FIG. 6 shows a comparison plot of the normalized mean square errors measured for a Mandarin speech conversion experiment. The experiment was performed to convert female Mandarin voice to male voice. Curve 600 illustrates the measured MSE using the conventional DTW technique. Curve 602 illustrates the measured MSE using the DTW technique enhanced with the shorter uniform frame length generation process. The plot shows that the DTW technique enhanced with the shorter uniform frame length generation process produces consistently smaller mean square error.
  • [0036]
    While specific embodiments of the invention have been illustrated and described, such descriptions have been for purposes of illustration only and not by way of limitation. Accordingly, throughout this detailed description, for the purposes of explanation, numerous specific details were set forth in order to provide a thorough understanding of the present invention. It will be apparent, however, to one skilled in the art that the system and method may be practiced without some of these specific details. In other instances, well-known structures and functions were not described in elaborate detail in order to avoid obscuring the subject matter of the present invention. Accordingly, the scope and spirit of the invention should be judged in terms of the claims which follow.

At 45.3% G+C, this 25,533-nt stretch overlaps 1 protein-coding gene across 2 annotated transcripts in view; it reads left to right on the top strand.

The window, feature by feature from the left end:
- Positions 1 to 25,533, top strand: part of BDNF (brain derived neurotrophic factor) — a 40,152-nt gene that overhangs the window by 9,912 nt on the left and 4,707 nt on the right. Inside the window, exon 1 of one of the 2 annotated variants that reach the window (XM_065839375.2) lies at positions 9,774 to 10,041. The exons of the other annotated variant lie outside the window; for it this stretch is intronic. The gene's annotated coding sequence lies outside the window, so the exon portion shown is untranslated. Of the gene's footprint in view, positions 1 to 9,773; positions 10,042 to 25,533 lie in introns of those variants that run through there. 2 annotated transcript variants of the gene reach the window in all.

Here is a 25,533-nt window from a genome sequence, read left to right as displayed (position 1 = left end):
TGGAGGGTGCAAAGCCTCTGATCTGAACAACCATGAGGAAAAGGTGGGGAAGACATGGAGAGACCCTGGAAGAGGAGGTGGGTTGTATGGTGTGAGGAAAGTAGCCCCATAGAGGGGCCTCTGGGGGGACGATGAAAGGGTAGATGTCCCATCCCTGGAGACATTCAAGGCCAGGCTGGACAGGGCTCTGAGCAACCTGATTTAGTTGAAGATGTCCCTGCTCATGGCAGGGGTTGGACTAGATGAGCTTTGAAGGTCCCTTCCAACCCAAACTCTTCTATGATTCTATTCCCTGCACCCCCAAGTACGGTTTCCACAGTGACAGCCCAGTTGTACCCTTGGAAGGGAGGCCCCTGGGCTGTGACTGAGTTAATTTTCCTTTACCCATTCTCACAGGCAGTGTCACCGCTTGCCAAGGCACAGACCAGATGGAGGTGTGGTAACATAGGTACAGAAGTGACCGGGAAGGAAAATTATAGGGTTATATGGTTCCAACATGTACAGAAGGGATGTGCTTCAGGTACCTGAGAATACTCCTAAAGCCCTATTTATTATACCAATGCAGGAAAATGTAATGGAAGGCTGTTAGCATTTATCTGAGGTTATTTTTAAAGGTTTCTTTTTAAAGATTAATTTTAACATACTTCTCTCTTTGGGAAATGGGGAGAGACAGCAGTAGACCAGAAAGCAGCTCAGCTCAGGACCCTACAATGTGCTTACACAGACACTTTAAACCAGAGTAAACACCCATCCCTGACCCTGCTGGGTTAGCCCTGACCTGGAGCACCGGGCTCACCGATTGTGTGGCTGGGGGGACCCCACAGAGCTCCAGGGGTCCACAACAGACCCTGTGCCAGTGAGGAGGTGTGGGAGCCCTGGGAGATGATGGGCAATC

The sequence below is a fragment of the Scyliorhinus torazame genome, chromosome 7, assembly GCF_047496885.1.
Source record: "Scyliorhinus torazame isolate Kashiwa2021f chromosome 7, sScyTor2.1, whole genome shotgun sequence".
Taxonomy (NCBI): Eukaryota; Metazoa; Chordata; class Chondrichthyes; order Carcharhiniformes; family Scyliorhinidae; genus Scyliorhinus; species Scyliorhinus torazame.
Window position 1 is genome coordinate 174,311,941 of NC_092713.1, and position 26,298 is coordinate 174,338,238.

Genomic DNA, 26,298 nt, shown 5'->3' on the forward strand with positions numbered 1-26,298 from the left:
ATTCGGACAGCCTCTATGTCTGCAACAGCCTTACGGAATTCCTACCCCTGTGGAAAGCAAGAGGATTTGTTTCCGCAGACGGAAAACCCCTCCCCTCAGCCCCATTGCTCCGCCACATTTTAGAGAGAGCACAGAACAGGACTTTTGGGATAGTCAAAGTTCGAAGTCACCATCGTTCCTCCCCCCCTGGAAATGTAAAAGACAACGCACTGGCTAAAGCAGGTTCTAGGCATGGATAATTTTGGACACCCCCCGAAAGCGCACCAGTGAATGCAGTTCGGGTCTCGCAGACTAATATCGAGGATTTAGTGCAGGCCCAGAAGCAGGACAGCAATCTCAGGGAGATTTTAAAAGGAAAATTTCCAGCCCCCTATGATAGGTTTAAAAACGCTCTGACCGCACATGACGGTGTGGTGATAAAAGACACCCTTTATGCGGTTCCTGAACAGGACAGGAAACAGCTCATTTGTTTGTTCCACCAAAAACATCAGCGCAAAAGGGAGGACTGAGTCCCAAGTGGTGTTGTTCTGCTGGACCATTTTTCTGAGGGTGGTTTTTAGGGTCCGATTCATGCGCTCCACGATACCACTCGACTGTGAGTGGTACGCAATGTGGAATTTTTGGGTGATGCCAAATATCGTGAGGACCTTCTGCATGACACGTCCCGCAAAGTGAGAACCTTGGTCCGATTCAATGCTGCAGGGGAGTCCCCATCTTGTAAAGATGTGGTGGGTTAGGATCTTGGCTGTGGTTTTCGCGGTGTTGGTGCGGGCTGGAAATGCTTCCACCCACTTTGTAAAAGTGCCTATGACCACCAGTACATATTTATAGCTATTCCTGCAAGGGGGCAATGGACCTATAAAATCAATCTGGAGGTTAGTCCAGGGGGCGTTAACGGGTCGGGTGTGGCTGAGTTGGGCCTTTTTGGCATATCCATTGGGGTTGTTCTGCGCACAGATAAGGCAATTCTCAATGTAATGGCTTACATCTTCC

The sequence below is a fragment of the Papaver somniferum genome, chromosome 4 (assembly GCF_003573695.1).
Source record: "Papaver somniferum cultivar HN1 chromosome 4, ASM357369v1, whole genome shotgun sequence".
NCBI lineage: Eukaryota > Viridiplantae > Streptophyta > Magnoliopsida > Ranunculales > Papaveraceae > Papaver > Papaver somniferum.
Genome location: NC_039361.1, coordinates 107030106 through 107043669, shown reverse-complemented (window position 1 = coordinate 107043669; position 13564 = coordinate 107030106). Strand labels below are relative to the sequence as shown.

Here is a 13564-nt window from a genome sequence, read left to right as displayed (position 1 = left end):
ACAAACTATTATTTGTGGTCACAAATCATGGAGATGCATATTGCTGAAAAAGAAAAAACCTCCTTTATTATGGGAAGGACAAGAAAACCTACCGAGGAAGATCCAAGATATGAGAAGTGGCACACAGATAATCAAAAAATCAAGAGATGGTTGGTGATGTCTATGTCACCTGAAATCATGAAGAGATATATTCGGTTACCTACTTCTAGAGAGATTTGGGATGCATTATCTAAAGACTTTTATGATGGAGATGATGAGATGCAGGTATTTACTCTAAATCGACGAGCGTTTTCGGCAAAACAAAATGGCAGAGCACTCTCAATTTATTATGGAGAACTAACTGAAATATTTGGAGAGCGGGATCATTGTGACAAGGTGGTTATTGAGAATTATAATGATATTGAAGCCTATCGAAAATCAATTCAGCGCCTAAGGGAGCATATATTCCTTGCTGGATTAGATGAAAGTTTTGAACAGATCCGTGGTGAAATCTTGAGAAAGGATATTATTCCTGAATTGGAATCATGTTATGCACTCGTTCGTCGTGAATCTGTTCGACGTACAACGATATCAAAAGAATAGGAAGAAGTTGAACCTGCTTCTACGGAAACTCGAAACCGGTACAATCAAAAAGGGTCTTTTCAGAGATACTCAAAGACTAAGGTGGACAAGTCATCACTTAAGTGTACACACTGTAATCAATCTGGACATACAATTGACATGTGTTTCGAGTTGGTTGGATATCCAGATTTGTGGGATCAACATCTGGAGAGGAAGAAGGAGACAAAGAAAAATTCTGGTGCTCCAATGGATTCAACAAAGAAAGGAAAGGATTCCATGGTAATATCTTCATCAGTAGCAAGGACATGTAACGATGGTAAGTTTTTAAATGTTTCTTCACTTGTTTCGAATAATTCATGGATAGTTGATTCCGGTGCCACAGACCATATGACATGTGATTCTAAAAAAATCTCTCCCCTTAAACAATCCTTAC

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Referenced by
Citing PatentFiling datePublication dateApplicantTitle
US7894654 *Feb 22, 2011Ge Medical Systems Global Technology Company, LlcVoice data processing for converting voice data into voice playback data
US20100008556 *Jan 14, 2010Shin HirotaVoice data processing apparatus, voice data processing method and imaging apparatus
Classifications
U.S. Classification704/207, 704/216, 704/E15.016
International ClassificationG10L15/02, G10L15/12
Cooperative ClassificationG10L15/12, G10L15/02
European ClassificationG10L15/12
Legal Events
DateCodeEventDescription
Jan 11, 2005ASAssignment
Owner name: INTEL CORPORATION, CALIFORNIA
Free format text: ASSIGNMENT OF ASSIGNORS INTEREST;ASSIGNORS:DONG, YONGQIANG;SHI, XIACHUA;YING, ZHIWEI;REEL/FRAME:016148/0127;SIGNING DATES FROM 20031204 TO 20031208